Long bicycle rides on empty county roads are wonderful for engaging the mind. This morning, as I rode past Keyshore Aquafarms, the home of Clam Boogie I started thinking about the documentary photo work I was doing centered on the Clam Boogie and its crew. I can trace the work back to the mid 1990’s when I started photographing the net fishermen and the community’s transition to clam farming as net fishing was outlawed. Posting all these claming photos for the last couple of weeks it occurred to me that I was not familiar with any sustained photo documentary work being done about ‘working’ in this country. I may very well be missing some important stuff out there, but all I can come up with is Sebastião Salgado’s heroic work, and that does not deal with the American worker. Are there any W. Eugene Smith’s out there today doing anything even as remotely powerful as his Country Doctor? I guess it shows that I grew up on Smith and David Douglas Duncan. Seriously, we talk a lot about work ethic, and how we value work in this country, but our culture, popular or otherwise seems to be paying very little attention to work and workers. Labor sections in newspapers disappeared decades ago,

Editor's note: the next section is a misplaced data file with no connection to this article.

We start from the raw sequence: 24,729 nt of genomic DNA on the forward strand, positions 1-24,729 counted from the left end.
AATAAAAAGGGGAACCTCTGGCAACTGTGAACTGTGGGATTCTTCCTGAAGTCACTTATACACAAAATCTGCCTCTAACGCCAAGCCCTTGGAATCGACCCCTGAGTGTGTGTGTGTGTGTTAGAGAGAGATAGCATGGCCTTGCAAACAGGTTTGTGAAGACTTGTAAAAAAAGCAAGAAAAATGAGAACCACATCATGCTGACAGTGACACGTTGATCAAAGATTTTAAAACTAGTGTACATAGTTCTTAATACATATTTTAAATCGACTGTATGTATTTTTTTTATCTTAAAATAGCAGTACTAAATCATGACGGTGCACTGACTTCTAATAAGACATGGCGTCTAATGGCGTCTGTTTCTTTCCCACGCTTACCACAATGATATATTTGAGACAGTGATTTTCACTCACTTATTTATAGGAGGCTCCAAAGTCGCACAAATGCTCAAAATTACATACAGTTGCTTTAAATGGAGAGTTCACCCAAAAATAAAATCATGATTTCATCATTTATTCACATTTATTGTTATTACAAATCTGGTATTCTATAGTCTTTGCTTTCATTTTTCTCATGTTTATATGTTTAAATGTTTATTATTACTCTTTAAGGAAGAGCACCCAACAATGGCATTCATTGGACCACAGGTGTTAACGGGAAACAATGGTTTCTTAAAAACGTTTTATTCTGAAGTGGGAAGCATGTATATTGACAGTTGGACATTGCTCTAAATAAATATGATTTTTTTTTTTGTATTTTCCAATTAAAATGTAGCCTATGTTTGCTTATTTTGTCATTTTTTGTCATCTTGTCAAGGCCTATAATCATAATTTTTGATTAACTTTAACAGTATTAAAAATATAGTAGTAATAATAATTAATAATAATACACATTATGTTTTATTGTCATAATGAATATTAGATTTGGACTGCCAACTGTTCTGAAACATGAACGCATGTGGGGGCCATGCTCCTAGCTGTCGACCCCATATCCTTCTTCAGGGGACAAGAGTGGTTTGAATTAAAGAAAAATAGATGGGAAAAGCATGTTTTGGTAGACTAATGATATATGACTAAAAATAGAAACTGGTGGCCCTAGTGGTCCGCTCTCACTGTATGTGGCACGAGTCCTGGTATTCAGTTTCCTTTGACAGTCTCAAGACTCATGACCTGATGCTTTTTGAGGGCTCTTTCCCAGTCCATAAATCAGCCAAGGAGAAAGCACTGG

Robert Adams, in his book Beauty In Photography quotes Dorothea Lang saying “Oh, I can think of things we don’t photograph,” ….”things we could photograph, and we never touch them.” Of course she and her fellow WPA photographers did photograph work, and she certainly was not thinking about that when she made this statement. However, I think today work and working should perhaps be included in the category of things we don’t photograph, and my question is, why?